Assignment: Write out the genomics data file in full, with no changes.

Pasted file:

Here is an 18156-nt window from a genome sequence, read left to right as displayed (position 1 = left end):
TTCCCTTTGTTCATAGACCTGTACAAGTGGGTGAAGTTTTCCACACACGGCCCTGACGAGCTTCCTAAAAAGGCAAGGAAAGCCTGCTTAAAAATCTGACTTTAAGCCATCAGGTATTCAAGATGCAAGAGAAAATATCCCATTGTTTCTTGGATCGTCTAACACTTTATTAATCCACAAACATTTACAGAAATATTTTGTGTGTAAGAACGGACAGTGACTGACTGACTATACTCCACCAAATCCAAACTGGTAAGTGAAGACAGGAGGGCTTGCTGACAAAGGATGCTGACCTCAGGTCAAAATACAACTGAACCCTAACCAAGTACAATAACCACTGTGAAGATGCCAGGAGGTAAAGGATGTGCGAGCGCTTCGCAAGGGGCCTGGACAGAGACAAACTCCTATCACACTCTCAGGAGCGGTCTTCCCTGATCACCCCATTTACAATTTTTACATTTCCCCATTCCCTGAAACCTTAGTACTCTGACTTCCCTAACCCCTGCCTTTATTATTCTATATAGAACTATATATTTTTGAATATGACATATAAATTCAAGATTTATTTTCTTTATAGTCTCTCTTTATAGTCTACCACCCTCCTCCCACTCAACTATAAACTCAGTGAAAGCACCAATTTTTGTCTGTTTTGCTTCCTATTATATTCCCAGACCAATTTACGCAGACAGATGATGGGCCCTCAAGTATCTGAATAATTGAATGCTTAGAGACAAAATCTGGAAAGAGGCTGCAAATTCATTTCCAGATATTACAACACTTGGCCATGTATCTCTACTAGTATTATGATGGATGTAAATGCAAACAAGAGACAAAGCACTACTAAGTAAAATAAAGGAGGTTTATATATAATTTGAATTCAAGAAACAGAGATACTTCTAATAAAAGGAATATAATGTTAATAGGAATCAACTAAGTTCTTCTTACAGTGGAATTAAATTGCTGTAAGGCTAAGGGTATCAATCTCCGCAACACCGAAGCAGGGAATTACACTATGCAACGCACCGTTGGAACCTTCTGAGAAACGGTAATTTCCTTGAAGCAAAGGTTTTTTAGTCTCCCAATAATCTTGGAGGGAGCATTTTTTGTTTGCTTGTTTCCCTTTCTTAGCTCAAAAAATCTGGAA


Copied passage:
Here is an 18156-nt window from a genome sequence, read left to right as displayed (position 1 = left end):
TTCCCTTTGTTCATAGACCTGTACAAGTGGGTGAAGTTTTCCACACACGGCCCTGACGAGCTTCCTAAAAAGGCAAGGAAAGCCTGCTTAAAAATCTGACTTTAAGCCATCAGGTATTCAAGATGCAAGAGAAAATATCCCATTGTTTCTTGGATCGTCTAACACTTTATTAATCCACAAACATTTACAGAAATATTTTGTGTGTAAGAACGGACAGTGACTGACTGACTATACTCCACCAAATCCAAACTGGTAAGTGAAGACAGGAGGGCTTGCTGACAAAGGATGCTGACCTCAGGTCAAAATACAACTGAACCCTAACCAAGTACAATAACCACTGTGAAGATGCCAGGAGGTAAAGGATGTGCGAGCGCTTCGCAAGGGGCCTGGACAGAGACAAACTCCTATCACACTCTCAGGAGCGGTCTTCCCTGATCACCCCATTTACAATTTTTACATTTCCCCATTCCCTGAAACCTTAGTACTCTGACTTCCCTAACCCCTGCCTTTATTATTCTATATAGAACTATATATTTTTGAATATGACATATAAATTCAAGATTTATTTTCTTTATAGTCTCTCTTTATAGTCTACCACCCTCCTCCCACTCAACTATAAACTCAGTGAAAGCACCAATTTTTGTCTGTTTTGCTTCCTATTATATTCCCAGACCAATTTACGCAGACAGATGATGGGCCCTCAAGTATCTGAATAATTGAATGCTTAGAGACAAAATCTGGAAAGAGGCTGCAAATTCATTTCCAGATATTACAACACTTGGCCATGTATCTCTACTAGTATTATGATGGATGTAAATGCAAACAAGAGACAAAGCACTACTAAGTAAAATAAAGGAGGTTTATATATAATTTGAATTCAAGAAACAGAGATACTTCTAATAAAAGGAATATAATGTTAATAGGAATCAACTAAGTTCTTCTTACAGTGGAATTAAATTGCTGTAAGGCTAAGGGTATCAATCTCCGCAACACCGAAGCAGGGAATTACACTATGCAACGCACCGTTGGAACCTTCTGAGAAACGGTAATTTCCTTGAAGCAAAGGTTTTTTAGTCTCCCAATAATCTTGGAGGGAGCATTTTTTGTTTGCTTGTTTCCCTTTCTTAGCTCAAAAAATCTGGAA